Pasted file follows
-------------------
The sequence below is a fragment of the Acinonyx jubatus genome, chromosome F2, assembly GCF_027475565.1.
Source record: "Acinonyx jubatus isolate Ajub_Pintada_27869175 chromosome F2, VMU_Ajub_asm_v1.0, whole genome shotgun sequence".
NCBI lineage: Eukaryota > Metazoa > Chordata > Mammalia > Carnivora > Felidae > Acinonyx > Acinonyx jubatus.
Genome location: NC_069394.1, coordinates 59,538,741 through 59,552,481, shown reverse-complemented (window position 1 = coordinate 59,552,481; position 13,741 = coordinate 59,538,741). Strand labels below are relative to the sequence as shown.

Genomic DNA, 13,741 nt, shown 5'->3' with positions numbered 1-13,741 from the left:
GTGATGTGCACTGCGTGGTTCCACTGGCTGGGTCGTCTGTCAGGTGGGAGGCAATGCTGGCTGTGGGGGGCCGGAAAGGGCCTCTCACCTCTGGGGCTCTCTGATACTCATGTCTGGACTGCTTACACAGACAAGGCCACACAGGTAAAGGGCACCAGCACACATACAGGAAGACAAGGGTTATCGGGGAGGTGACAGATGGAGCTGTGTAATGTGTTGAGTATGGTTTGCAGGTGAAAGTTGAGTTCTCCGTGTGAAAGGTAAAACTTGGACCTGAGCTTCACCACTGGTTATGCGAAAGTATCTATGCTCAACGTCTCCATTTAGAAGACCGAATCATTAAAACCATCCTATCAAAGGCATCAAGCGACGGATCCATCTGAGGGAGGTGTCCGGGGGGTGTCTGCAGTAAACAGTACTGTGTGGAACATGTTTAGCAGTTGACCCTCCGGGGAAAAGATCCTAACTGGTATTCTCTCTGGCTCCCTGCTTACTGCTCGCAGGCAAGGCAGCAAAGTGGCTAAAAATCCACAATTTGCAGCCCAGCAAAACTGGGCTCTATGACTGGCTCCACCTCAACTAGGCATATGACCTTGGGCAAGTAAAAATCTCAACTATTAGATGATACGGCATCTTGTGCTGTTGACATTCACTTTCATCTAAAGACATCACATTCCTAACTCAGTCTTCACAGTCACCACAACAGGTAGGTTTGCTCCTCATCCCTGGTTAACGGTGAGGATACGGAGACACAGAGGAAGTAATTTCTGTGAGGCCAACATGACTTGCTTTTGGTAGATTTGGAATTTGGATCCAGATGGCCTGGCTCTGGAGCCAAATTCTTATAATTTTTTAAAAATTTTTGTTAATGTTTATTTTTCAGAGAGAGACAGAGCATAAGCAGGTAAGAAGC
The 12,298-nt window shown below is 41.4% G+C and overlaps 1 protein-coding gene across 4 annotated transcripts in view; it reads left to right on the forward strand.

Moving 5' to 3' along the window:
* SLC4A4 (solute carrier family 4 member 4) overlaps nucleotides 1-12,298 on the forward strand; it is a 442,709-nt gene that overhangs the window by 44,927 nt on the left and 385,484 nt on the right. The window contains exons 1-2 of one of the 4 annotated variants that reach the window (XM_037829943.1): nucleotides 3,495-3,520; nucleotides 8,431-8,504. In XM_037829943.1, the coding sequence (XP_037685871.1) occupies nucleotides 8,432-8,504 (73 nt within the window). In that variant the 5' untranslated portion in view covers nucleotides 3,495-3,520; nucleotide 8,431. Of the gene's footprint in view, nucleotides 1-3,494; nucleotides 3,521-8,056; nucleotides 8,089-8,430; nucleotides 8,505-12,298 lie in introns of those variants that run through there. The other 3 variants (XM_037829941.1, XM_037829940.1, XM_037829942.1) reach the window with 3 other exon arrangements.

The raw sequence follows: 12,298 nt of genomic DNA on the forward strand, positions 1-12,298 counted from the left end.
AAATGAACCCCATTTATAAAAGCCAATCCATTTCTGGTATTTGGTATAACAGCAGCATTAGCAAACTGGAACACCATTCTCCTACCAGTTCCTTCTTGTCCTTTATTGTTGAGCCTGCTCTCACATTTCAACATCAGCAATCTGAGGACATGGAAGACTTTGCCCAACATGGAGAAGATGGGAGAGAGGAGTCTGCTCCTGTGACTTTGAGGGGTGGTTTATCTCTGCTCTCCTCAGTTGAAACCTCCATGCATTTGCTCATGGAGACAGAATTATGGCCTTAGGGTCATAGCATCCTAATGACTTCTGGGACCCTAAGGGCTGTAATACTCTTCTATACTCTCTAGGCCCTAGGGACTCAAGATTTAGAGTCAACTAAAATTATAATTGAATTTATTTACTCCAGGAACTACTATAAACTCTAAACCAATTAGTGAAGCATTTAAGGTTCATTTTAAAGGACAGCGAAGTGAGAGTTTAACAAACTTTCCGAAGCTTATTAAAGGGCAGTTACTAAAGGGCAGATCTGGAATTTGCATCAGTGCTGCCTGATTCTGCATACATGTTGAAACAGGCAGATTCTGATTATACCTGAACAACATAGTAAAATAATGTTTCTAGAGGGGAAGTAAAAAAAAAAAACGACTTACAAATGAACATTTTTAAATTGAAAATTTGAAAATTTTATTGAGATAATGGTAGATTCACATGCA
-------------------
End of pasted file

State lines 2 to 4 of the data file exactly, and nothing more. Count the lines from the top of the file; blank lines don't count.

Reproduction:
Source record: "Acinonyx jubatus isolate Ajub_Pintada_27869175 chromosome F2, VMU_Ajub_asm_v1.0, whole genome shotgun sequence".
NCBI lineage: Eukaryota > Metazoa > Chordata > Mammalia > Carnivora > Felidae > Acinonyx > Acinonyx jubatus.
Genome location: NC_069394.1, coordinates 59,538,741 through 59,552,481, shown reverse-complemented (window position 1 = coordinate 59,552,481; position 13,741 = coordinate 59,538,741). Strand labels below are relative to the sequence as shown.